Monthly Archives: April 2013

Leveraging CentOS and Xen for the GoDaddy private cloud

Mike Dorman Mike Dorman will be talking about Leveraging CentOS and Xen for the GoDaddy private cloud: How we collaborated with the CentOS and Xen projects to build a next-generation platform at GoDaddy. Discussion of the design considerations, infrastructure, success stories and challenges of this paradigm change at the next CentOS Dojo taking place in Phoenix, AZ, USA on the 10th of May 2013.

In this session Mike is going to cover the challenges and how CentOS + Xen fits into the role with a product / infrastructure standpoint. Starting with roots of how GoDaddy got started with XenServer and then how they were able to leverage the open source Xen stack on CentOS moving forward to their next-gen cloud.

Mike has been a key person involved with this project and brings across a well rounded, comprehensive and tested viewpoint on the subject. What to hear his talk ? Register now for the CentOS Dojo.

The CentOS Dojo format promotes informal sessions, focused around real world challenges that people using CentOS in established roles face. This includes technologies, concepts, best-practices and q&a around the CentOS Linux platform. These Dojos are run as not-for-profit, with all ticket sales revenue being cycled into costs at the event.

We hope to see you there!

Xen 4.1.5 & 4.2.2, Xen Document and Xen 4.3 Test Days

Xen 4.1.5 and 4.2.2 Releases

We are pleased to announce the release of the Xen 4.1.5 and 4.2.2 maintenance releases. These are immediately available from their respective Git repositories and from the Xen Project download pages

Both maintenance releases contain fixes for critical security vulnerabilities and many bug fixes and improvements (about 50 in Xen 4.1.5 and 100 in Xen 4.2.2). For more details check the Xen Project download pages. Xen releases are source releases: you can find build instructions on the Xen Project Wiki. Linux and BSD distros tend to supply updated versions of Xen with a delay based on their release cycle.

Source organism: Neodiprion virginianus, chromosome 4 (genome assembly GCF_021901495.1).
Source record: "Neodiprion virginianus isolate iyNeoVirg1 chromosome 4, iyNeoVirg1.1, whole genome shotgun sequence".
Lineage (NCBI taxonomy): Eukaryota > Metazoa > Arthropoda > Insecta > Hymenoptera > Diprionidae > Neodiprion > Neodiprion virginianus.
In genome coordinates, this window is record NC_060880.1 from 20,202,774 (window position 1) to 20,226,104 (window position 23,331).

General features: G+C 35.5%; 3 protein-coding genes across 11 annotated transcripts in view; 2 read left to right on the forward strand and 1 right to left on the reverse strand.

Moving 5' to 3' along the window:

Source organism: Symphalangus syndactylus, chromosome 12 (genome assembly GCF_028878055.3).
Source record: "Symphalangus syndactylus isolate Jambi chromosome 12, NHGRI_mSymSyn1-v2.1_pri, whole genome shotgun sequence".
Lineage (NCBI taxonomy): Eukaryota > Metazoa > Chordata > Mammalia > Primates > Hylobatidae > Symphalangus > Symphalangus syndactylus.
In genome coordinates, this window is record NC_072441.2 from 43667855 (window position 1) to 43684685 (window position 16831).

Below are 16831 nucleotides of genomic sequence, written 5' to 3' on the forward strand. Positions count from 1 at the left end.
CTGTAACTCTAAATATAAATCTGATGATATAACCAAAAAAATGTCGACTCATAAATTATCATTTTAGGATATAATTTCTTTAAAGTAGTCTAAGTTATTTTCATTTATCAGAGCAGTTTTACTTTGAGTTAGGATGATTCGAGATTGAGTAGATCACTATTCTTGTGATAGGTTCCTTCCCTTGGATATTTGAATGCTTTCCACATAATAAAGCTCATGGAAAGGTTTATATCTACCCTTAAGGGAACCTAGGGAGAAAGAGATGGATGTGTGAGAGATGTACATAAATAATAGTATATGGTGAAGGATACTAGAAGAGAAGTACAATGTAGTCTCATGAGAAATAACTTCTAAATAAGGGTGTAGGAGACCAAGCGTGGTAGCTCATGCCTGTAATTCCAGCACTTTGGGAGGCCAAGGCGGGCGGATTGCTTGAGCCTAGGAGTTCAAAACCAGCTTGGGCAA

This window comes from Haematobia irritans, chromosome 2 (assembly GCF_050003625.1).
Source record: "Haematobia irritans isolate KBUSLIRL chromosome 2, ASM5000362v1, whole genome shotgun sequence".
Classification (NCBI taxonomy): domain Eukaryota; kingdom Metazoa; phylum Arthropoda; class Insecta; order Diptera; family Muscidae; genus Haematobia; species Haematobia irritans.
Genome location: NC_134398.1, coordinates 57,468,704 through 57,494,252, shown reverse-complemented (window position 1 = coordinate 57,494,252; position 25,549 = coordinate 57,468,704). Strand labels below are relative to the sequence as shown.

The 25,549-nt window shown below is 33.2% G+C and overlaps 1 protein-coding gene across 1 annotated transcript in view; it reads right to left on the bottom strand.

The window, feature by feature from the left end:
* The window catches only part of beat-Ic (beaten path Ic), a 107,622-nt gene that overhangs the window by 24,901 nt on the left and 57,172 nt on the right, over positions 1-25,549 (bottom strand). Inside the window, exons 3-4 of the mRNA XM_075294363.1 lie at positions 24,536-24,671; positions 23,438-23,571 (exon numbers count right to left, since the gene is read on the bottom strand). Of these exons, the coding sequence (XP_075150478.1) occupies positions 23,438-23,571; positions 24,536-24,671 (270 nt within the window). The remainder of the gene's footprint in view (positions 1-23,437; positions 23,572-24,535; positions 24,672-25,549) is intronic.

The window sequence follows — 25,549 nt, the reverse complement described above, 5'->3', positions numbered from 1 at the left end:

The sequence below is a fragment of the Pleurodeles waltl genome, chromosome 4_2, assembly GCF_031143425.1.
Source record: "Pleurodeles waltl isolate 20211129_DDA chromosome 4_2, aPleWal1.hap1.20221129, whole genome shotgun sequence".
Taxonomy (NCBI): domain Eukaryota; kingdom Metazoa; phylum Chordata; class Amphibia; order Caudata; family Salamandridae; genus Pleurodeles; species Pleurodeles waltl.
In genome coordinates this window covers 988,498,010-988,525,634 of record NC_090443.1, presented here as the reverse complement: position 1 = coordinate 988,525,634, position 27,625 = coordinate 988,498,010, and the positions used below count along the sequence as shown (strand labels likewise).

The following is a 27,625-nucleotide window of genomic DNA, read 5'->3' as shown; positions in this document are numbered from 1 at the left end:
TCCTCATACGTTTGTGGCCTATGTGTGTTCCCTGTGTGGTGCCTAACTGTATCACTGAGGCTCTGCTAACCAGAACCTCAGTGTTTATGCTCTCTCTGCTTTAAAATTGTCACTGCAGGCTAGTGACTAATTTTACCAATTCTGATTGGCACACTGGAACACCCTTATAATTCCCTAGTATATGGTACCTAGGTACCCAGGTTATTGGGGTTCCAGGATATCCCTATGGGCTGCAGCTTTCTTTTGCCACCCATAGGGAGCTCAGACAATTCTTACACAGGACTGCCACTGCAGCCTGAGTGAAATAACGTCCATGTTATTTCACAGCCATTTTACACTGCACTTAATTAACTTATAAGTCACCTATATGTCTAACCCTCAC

The next Xen Document Day is on Monday April 29th

Also just a quick reminder that next Monday is a Xen Document Day. Document Days are for people who care about Xen Documentation and want to improve it. Everybody who can and wants contribute is welcome to join! For a list of items that need work, check out the community maintained TODO and wishlist. We also have a few beginners items in the list. Of course, you can work on anything you like: the list just provides suggestions.

See you on IRC : #xendocs @ freenode !

Xen 4.3 Test Days

You may have seen that Xen 4.3 is now in code freeze and that we are starting to produce release candidates. Continue reading

Xen 4.3 update: Code Freeze started

Just a quick update — we have passed the feature freeze, and are now beginning the code freeze, in our schedule to get Xen 4.3 out by mid-June. Is say “beginning the code freeze” because it is still possible to get new code in for a short time now; but each case requires an explicit exception. I’ve posted a more detailed description on the xen-devel mailing list.

As a reminder, we are planning on a 9-month release cycle. Based on that, below are
our estimated dates:

  • Feature freeze: 25 March 2013
  • Code freezing point: 15 April 2013< == We are here
  • First RC: 6 May 2013
  • Release: 17 June 2013

If you are an early adopter, please begin testing functionality that you care about and reporting bugs!

Upcoming Changes to the Xen Websites

The move of the Xen Project from Citrix to a Linux Foundation Collaborative Project will have a number of implications for Xen Websites, which will be fully implemented in the coming weeks.

  • For trademark reasons all sites will be migrated to the domain in the coming weeks. This will require care and be executed over a period of several weeks. At the moment, and are aliased.
  • Each site such as the wiki, blog, mailing lists, code repos, etc. will get a new header that includes a global navigation bar. In some cases we will create a skin or theme that matches the overall look and feel of the new Xen Project site. However, we felt it was to risky to make too many changes at once.
  • We have a new Xen Project community website at, with most of the content of the old site migrated and exciting new functionality. Normally we would have developed this site in collaboration with the community, but it was already clear a few months ago that we would launch the new website in sync with moving to the Linux Foundation and content on the new site would have been a give-away of what was going to come. As you had no chance to give feedback, we are treating the new site as a beta.

Continue reading

Xen is now a Linux Foundation Collaborative Project